More is better
Applicants often feel that more is inherently better when it comes to their application file and proceed to send along everything from editorials penned for the school newspaper to 5th grade book reports plastered in gold stars. Such offerings are highly unlikely to sway the admissions gods.
If you decide to include ancillary materials do so judiciously. First ask yourself, “Will this item tell the admissions committee something important about me that they will not be able to glean from the rest of my application.” If so, send along an addendum or two. Admissions officers are busy and if they want a copy of the play you wrote at summer camp when you were 12 about Ghandi coming back to life as a hip hop artist, they’ll ask (they won’t).
Volunteering is essential
Many families still believe that evidence of scattered, unfocused altruism is a prerequisite for admission at highly selective universities—a couple hours at a hospital, a few at the local soup kitchen, and raking leaves for an elderly neighbor, and so on. Volunteering is a wonderful thing to do in life but it is unlikely to play a significant role in your admission unless it shows passion, leadership, long-term dedication, etc.
Competitive colleges are looking for signs of unique skills and attributes in the extracurricular realm. Engage in extracurriculars because you enjoy them and because they are part of what makes you you. That will come through as more genuine to an admission office than someone who is suddenly attempting to accrue a laundry list of volunteer gigs in the fall of their senior year.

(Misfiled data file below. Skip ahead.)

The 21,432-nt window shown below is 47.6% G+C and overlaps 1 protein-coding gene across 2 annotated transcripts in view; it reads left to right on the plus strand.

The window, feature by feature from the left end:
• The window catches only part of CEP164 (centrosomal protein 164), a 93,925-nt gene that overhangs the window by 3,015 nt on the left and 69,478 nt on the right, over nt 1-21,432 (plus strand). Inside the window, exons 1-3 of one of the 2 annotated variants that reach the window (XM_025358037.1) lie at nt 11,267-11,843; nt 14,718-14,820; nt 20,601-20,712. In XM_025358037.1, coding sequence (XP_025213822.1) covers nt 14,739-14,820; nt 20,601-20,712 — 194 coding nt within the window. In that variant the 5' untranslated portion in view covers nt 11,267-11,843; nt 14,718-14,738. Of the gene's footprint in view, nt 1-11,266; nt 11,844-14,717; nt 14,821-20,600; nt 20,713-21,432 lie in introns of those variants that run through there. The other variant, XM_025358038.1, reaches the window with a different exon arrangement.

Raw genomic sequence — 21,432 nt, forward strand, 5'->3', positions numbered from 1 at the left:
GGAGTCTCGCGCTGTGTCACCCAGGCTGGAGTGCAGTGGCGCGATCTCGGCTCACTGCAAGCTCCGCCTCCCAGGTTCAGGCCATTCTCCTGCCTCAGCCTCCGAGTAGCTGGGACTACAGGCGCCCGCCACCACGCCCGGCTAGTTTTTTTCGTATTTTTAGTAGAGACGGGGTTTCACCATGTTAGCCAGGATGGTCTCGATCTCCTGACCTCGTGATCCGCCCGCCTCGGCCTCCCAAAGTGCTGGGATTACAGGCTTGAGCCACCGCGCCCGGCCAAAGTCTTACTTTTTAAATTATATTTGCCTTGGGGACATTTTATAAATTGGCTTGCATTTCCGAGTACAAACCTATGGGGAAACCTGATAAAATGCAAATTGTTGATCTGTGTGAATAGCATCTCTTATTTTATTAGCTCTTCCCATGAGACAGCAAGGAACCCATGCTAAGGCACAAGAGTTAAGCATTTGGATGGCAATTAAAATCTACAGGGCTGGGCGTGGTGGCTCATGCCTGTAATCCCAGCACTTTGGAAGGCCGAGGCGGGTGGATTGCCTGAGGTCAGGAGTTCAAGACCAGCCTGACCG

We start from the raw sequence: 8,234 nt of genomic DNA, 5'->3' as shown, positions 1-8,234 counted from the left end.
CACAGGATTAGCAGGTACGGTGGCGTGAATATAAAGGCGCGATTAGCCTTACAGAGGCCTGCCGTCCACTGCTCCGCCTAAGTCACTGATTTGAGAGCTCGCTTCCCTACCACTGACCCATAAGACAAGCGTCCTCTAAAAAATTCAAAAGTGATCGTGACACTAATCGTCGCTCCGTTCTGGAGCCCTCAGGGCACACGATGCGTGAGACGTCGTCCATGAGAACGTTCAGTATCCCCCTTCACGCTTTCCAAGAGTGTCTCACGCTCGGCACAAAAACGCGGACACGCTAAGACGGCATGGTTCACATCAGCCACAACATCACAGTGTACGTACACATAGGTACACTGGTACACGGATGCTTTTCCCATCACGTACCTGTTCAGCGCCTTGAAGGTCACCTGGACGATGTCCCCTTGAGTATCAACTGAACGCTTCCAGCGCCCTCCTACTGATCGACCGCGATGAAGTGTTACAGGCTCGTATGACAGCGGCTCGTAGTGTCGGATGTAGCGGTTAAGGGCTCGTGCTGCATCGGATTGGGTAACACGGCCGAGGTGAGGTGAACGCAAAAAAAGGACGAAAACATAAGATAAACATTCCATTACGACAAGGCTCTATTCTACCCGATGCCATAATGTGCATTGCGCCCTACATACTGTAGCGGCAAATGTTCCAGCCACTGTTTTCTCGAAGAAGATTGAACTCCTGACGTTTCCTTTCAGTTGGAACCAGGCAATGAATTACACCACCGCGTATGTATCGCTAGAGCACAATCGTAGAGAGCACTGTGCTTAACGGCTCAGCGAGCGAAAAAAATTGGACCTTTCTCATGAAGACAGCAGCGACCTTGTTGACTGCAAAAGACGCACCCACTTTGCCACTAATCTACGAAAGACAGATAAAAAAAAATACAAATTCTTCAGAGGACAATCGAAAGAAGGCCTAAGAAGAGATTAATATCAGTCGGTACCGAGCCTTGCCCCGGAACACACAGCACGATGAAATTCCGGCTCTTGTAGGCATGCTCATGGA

Your prospective colleges are making a personal investment in you
In our second Mythbusters edition, we addressed the false sense of being recruited juniors often get upon being deluged with dozens of glossy pamphlets in the mail post-PSAT. Remember, colleges aren’t asking you to prom; they are asking you to ask them to prom. Schools collect rejections like eccentric rich folks collect celebrities’ teeth and half-eaten French toast.
The same rule goes for schools toward which you’ve expressed interest. Once a simple Q&A and jaunt around campus, the college tour has morphed into “What can I do to put you in a new dorm room today?” Invites to social media, letters from the Dean, and free bumper stickers are likewise pseudo-personalized marketing ploys designed to elicit an application to increase numbers. This may sound a bit cynical, but you’ll find it’s wise to view all recruitment efforts through a skeptic’s lens. You’ll know a college truly wants you when they offer you a generous merit aid package.
Click here to read Part 1 in our series of “Admission Mythbusters.”
Click here to read Part 2 in our series of “Admission Mythbusters.”